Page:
Should you visit this fair (well, sometimes; mostly it’s drippy just now) country, you should know that every trip to Scotland must involve a trip to Stirling Castle. This is just the way of things, because it’s a fabulous castle (Historic Scotland maintains their offices there, saying it’s the best example of a Scottish castle).
You’d think we’d be over visiting Stirling, since when we lived in Hayford Mills we were literally ten minutes away from the castle, but no. This time, we visited because they’ve been renovating the residential section of the castle the last 10 times we visited (OK, maybe it wasn’t 10 times – but the whole 5 years we lived in this country, it was closed). Anyway, they’d been renovating, and had had weavers in making tapestries using traditional methods (by hand, for years and years).
The tapestries are now installed in the residential section, which is completely redone to historically accurate specifications – including the somewhat garish colorings of the plaster walls and the ceiling. (We read awhile back in the Smithsonian Magazine about all the Italian statuary and castles which were probably bright and full color — when all that plain white marble is restored, it’s amazingly bright and whimsical looking). Together with the ceilings, the tapestries are quite magnificent, seen as a whole, rather than just randomly hung upon the walls in other sections of the castle. They represent thousands of hours of labor, with multiple people sitting down and weaving in pieces by hand, one thread at a time. They really stand out now, and add quite a lot to the castle as a whole.
We ended our time in Glasgow with the best of all things, and the worst of all things — Sunday, we had brunch with some of our dearest Scottish friends, and met some new and brilliant friends at a supper given for us — those were wonderful. The less-than-amusing Glasgow incident – typical for us, it seems – meant another noisy neighbor, and another all-night party Saturday night we couldn’t interrupt for love nor money. Though he apologized – upon being forced to – we’re happily done with the city, and now on to gorgeous, green Perth.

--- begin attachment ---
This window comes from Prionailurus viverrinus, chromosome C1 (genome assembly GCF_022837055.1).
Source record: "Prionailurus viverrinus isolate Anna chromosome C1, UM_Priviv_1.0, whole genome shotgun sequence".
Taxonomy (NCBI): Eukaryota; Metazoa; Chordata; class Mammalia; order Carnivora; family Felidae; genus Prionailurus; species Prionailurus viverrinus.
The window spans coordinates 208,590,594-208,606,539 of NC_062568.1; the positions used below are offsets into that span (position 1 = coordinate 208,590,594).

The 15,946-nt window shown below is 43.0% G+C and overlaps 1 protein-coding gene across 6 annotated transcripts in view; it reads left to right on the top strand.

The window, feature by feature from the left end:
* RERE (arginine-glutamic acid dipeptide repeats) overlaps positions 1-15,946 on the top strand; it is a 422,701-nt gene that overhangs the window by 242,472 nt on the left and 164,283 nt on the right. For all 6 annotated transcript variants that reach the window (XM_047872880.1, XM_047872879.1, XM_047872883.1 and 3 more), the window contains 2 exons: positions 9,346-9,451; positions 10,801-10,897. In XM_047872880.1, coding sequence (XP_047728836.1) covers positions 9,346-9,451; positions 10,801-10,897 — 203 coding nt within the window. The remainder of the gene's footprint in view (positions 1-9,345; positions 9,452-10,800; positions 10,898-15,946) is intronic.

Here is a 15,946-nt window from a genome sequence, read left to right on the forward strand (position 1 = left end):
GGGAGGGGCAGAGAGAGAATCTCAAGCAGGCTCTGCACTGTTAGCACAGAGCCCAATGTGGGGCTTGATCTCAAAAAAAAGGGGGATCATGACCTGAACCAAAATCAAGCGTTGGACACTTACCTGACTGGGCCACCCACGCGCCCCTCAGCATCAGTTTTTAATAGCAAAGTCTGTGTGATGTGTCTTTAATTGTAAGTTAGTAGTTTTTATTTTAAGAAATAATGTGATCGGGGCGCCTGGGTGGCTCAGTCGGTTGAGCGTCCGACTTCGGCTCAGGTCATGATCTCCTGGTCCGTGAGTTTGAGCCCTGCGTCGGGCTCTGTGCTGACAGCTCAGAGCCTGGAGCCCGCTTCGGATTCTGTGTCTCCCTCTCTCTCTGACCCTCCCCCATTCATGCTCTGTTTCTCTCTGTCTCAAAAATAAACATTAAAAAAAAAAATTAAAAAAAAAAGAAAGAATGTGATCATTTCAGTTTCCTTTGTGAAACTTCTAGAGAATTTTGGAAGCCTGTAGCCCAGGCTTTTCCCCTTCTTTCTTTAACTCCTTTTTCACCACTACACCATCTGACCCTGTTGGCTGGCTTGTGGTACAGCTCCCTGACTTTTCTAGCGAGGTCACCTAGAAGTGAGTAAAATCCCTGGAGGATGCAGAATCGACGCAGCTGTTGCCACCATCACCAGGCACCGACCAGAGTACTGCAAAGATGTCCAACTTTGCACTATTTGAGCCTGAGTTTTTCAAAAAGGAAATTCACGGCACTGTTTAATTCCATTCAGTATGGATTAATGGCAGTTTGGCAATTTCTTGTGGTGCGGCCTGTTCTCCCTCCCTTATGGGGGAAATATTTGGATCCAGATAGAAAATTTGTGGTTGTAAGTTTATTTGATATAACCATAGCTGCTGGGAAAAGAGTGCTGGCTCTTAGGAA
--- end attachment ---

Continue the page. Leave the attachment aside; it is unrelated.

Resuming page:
We’ll always remember this time in Perth – for a number of reasons, but because here we braved driving for the first time in the UK (What is this we, T???) — fine, D chanced driving, whilst T. gripped the dash board and prayed — ! It’s a challenge, because the car seems ridiculously wide and having the wheel on the side closest to the lane where other drivers are seems… odd. D. tends to drive wide of the center line, but with a little more practice, he should be fine. Even so, we’re staying off of major roads, and only got the car so that we could get to some of the more far-flung locations out in the country. (Because such great swaths of land are privately held in this country, the trains just don’t go East to West, because it’s private land and ostensibly the Lairds said no when the railroad came knocking.) At least it’s an automatic, so D. isn’t shifting with his left hand on top of everything else!
We are now staying at a newly renovated guest house as its second guests. We are quite happy for the modern conveniences, though there’s no gorgeous Georgian ceiling and crown moldings… it doesn’t leak, and it has all modern conveniences and it still smells faintly of fresh paint, it’s so new. It’s central to another group of friends, and some lovely historical places further in the country, and we’re looking forward to wringing all we can out of this pleasant location.
This week, we should make our way to the Crannog Centre, the gorgeous little town of Pitlochry, Dunblane, and to Scone Palace (rhymes with “spoon” – not the biscuity thing you eat with jam and cream). We’ll visit with L and the Weasels, and generally be tourists.
And now, it’s time to settle in with a pillow or two and a book. Half of our holiday has gone, and we must make the most of this leisure time.
-D & T